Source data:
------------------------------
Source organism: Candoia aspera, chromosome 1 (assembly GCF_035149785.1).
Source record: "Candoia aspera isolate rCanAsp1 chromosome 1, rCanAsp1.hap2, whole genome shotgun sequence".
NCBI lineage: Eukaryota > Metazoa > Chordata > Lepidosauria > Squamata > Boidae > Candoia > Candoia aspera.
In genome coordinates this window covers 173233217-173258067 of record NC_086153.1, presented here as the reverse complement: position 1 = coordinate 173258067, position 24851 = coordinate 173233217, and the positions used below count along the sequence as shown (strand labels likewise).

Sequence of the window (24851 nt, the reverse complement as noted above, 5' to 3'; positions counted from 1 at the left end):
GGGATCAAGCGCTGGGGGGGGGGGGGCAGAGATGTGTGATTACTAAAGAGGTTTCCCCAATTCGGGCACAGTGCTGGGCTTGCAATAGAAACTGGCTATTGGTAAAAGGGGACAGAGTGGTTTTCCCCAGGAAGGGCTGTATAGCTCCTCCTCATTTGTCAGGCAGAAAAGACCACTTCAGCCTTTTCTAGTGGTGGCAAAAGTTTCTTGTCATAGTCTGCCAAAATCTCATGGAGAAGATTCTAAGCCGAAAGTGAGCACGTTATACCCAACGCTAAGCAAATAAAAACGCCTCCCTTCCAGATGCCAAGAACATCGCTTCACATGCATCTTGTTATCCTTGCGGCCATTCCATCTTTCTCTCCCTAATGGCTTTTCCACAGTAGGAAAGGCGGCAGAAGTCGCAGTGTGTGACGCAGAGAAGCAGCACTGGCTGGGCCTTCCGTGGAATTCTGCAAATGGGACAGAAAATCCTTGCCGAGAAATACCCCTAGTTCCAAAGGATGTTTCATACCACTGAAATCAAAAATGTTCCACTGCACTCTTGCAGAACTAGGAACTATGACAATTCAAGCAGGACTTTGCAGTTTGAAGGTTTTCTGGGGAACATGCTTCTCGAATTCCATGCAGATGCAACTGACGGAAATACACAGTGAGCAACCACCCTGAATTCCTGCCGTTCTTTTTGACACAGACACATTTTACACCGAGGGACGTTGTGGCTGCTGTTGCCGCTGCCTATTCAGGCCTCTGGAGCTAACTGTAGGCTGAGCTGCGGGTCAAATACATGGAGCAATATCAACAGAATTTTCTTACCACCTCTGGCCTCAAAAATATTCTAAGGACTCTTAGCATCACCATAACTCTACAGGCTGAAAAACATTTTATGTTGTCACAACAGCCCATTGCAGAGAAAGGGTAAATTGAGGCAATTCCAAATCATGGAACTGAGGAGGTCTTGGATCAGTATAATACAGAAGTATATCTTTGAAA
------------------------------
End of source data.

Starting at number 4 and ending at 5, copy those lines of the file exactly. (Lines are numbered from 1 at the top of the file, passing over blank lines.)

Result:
In genome coordinates this window covers 173233217-173258067 of record NC_086153.1, presented here as the reverse complement: position 1 = coordinate 173258067, position 24851 = coordinate 173233217, and the positions used below count along the sequence as shown (strand labels likewise).

Sequence of the window (24851 nt, the reverse complement as noted above, 5' to 3'; positions counted from 1 at the left end):